RIVERTON — The Eastern Shoshone Business Council has nominated a liaison to Wyoming Gov. Mark Gordon’s office: Lee D. Tendore.
The nomination is required under Wyoming statute. Last year, however, the tribe withdrew its nominations after the Wyoming Legislature cut funding for the job in half, allocating only $160,000 to the line item for the biennium: $40,000 per year for a liaison from the Eastern Shoshone Tribe and $40,000 per year for a liaison from the Northern Arapaho Tribe.
In a January 2018 letter to then-Gov. Matt Mead, SBC chairman Clint Wagon said the withdrawal was “centered on the concern with the timeline and the practicality of a hire to be successful.”
Wagon said it wasn’t a good time for a new liaison to start work because annual reports would be due soon to the Joint Appropriations Committee and the Select Committee on Tribal Relations and the new liaison would need to acquire a “vast amount of information and accompanying history on all the past and current issues that exist between the tribe and state” in a short amount of time.
“That is in addition to the overall issue on the stability of the program for the future,” Wagon wrote.
Mead’s policy adviser Colin McKee stated the tribe was “concerned with the low level of funding, the part-time nature of the position, and the high expectations combined with the current funding running out in June.”
This year the Wyoming Legislature allocated $280,000 to pay for two full-time tribal liaisons to the governor’s office for two years.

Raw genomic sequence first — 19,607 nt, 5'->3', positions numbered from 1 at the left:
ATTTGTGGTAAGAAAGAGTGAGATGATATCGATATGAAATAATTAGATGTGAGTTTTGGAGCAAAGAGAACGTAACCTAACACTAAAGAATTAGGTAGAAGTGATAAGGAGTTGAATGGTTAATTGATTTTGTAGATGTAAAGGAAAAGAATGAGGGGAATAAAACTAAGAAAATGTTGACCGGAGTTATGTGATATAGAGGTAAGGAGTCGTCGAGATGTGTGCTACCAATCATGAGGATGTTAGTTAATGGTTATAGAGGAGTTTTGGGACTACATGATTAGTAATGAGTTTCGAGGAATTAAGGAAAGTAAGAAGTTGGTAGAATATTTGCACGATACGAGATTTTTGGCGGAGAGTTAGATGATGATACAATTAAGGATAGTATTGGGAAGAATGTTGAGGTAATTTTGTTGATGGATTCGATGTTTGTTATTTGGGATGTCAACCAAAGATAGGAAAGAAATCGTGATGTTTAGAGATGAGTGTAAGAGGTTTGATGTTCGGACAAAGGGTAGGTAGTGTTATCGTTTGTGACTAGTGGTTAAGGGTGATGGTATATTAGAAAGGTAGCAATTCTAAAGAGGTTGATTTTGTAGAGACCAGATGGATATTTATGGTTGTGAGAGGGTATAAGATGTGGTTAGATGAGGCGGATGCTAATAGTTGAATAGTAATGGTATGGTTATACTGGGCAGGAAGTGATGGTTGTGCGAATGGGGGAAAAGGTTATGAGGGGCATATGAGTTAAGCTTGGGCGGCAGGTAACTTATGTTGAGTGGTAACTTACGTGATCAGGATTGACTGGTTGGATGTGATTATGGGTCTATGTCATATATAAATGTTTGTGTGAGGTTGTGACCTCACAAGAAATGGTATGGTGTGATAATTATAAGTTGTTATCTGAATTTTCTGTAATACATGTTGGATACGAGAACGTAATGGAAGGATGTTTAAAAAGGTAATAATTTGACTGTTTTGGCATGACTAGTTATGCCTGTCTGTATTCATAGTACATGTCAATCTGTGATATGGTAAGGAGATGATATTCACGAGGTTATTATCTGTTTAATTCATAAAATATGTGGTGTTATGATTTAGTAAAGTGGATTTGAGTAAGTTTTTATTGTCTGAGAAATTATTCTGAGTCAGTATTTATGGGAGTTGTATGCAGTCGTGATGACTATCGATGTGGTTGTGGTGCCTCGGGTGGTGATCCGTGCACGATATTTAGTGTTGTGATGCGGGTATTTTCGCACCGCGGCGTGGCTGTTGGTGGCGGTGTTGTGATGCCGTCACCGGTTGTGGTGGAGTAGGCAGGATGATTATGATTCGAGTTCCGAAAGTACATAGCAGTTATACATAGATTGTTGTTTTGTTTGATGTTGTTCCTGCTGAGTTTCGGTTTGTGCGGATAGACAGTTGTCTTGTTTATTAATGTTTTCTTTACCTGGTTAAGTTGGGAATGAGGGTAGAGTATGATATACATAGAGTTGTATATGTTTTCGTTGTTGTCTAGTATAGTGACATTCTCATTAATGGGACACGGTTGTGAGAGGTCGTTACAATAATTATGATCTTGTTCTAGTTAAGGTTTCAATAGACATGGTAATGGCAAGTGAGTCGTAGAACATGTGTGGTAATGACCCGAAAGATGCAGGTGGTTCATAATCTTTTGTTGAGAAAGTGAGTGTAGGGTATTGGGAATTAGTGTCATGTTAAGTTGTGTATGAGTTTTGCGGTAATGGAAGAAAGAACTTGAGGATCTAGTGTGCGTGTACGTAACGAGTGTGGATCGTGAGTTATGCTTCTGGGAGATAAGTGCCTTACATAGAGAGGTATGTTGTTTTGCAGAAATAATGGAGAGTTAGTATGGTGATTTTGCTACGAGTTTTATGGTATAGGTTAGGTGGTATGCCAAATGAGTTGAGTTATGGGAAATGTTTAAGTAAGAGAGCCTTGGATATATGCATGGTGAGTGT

The final budget bill indicates that $120,000 of the appropriation “shall not be included” in the governor’s standard budget request for 2021-2022, and any unexpended, unobligated funds remaining from the appropriation will revert back to the general fund on June 30, 2020.
In a statement Wednesday, the SBC said it had reviewed six letters from interested individuals before selecting Tendore for the liaison position, which is intended to “aid, assist and advise the governor on state-tribal relations including the coordination of programs and other activities between the state and tribal governments.”
“SBC members firmly believed Mr. Tendore fit the description of someone who was willing to create a stronger relationship between the tribe and state,” the press release states.
Tendore is described as an enrolled EST member who earned an associate’s degree in American Indian studies from Central Wyoming College and undertook Native American and indigenous studies while earning his bachelor’s degree at the University of Wyoming, where he was president for the Native American student group Keepers of the Fire and a mentee and peer mentor for the Multicultural Student Leadership Initiative for two years.
He has worked for the EST and also served in the United States Marine Corps, according to the press release.
“Pending final approval from Gov. Gordon, we look forward to working cooperatively with Mr. Tendore and the state of Wyoming,” the statement reads.
Cy Lee was appointed to be the Northern Arapaho tribal liaison Nov. 1, 2017.